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DID YOU KNOW?

The top 5 damage causes make up

70% of total damages reported

2020 CGA DIRT REPORT: KEY FINDINGS OVERVIEW

In September 2021, Common Ground Alliance (CGA) published its 2020 Damage Information Reporting Tool (DIRT) Report, which analyzed all 2020 damage and near-miss data submitted voluntarily by facility operators, utility locating companies, one call centers, contractors, regulators, and others from the U.S. and Canada. 

The top 5 damage root causes:

1. No notification made to one call center/811

Failure to notify the one-call center (811) is the single largest individual root cause, contributing to 32% of damages.

2. Excavator dug prior to verifying marks by test-hole (pothole)

Excavator dug prior to verifying marks by test-hole (pothole) combined with Failure to maintain clearance make up the most consistent causes of damage due to excavator error in the field.

3. Facility marked inaccurately due to abandoned facility

There may be damages related to mapping, tracer wire, and abandoned facility hidden in the “Locator Error” category according to the DIRT report.

Therefore, such errors should not always be interpreted to conclude that the technician is the responsible party. Inaccurate maps, broken tracer locate wire, abandoned facility, etc. could lead to an inaccurate locate even if the locator followed all proper procedures.

4. Facility not marked due to excavator error

There may be instances where an excavator may have contacted the notification center, but may not have provided sufficient information, or the excavator did not provide sufficient notification time according to requirements and guidelines.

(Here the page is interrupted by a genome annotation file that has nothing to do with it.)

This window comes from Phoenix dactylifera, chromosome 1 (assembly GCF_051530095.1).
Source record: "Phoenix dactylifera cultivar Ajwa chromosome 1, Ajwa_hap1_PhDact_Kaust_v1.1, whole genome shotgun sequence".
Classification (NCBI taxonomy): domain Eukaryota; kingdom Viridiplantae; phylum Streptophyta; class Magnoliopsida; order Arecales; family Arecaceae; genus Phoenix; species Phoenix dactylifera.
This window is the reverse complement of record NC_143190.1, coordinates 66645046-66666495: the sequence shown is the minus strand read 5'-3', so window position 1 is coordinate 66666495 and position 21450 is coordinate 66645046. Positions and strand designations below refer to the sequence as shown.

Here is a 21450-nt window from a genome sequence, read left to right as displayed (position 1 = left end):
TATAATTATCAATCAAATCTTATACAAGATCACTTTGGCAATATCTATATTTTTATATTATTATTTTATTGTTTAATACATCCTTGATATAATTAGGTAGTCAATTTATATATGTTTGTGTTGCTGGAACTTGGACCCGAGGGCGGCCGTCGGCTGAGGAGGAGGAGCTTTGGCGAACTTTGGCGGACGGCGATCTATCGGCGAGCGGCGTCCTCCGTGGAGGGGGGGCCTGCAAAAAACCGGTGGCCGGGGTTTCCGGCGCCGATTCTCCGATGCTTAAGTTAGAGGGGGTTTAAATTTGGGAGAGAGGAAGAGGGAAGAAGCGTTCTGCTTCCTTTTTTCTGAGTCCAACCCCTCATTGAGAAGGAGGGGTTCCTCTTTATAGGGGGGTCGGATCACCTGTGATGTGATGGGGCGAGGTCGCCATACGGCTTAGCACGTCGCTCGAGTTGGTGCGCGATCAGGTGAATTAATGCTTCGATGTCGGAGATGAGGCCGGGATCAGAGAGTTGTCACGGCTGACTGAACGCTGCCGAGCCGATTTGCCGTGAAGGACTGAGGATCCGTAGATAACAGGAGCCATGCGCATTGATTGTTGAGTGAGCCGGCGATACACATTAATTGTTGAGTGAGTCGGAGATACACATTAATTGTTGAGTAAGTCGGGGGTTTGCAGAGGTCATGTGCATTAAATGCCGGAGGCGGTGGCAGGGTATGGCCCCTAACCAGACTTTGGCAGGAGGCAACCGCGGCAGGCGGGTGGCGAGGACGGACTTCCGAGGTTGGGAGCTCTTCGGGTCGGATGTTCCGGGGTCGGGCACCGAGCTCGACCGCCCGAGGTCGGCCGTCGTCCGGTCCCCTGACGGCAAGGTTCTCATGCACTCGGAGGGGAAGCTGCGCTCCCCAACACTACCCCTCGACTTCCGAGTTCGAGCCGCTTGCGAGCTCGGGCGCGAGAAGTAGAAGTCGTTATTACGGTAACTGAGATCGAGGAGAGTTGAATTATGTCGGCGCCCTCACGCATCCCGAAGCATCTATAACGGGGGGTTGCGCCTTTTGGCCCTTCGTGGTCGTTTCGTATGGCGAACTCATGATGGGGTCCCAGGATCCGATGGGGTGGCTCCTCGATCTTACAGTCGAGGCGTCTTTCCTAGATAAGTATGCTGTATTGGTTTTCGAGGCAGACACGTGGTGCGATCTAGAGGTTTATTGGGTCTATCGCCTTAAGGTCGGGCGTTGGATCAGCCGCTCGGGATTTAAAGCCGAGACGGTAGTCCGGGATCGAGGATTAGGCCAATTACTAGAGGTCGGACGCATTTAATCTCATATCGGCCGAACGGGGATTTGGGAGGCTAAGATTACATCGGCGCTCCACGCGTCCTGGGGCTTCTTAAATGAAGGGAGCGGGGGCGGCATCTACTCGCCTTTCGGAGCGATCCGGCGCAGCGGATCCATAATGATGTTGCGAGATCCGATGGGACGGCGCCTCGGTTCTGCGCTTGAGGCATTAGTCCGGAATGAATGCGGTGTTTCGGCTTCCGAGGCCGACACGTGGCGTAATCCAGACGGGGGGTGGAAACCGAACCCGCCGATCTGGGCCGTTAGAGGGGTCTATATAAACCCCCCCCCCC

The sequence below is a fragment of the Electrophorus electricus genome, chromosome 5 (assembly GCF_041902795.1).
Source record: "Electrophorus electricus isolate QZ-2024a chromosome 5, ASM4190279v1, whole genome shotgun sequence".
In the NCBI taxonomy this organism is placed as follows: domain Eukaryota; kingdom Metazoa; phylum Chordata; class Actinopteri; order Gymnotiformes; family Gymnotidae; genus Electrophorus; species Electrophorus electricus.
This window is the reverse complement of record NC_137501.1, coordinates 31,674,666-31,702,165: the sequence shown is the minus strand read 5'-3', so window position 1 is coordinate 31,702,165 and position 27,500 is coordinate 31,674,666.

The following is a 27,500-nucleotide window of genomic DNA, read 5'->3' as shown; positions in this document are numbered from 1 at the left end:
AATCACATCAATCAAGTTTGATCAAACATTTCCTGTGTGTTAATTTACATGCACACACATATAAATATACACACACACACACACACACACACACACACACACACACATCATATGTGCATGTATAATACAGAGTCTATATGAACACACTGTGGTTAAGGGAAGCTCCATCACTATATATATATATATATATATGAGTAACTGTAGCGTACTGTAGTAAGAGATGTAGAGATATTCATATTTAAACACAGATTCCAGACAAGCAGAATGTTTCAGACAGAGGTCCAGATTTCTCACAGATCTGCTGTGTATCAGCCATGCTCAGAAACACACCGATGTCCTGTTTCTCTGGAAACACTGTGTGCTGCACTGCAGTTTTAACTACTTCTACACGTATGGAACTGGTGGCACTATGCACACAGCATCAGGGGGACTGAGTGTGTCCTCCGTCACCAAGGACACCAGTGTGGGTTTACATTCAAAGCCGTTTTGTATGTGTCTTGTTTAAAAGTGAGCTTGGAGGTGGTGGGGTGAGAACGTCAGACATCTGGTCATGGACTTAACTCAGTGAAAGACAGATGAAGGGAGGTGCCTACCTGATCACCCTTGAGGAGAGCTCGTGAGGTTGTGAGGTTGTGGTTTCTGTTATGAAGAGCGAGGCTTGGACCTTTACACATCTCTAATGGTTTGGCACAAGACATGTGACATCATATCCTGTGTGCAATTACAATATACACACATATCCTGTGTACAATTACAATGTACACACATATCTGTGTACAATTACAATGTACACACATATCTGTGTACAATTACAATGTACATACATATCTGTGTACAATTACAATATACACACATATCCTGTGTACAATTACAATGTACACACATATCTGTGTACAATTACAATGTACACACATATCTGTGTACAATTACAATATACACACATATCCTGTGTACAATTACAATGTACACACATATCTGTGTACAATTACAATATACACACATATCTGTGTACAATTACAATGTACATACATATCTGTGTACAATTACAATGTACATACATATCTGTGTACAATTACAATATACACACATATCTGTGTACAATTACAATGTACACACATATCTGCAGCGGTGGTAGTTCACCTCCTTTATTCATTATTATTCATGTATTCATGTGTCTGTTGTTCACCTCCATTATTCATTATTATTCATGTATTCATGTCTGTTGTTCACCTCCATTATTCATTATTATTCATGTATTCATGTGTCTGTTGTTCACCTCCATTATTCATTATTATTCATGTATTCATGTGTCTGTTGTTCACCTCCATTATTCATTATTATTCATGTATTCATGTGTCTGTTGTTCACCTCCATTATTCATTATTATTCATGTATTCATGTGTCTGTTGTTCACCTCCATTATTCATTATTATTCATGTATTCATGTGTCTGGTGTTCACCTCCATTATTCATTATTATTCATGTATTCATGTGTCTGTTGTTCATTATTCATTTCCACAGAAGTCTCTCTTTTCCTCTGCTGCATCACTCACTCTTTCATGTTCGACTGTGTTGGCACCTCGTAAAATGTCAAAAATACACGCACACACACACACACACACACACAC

Ex: Excavator was excavating outside of the located area

5. Excavator failed to maintain clearance after verifying marks

Excavator failed to maintain clearance (defined by applicable guidelines, law, and facility owners) from underground facilities when using power/ mechanical equipment.

Damages continue to occur, and the major root cause groupings are still roughly equal to one another. The data reinforces that we still have important work to do to drive down the estimated $30 billion dollars in societal costs that result from damages to critical underground infrastructure in communities across the country. Implementing more effective education and training across stakeholder groups about the importance of adhering to damage prevention practices can potentially result in a significant reduction in damages, which means companies can reduce their environmental footprint as well as negative impacts on communities.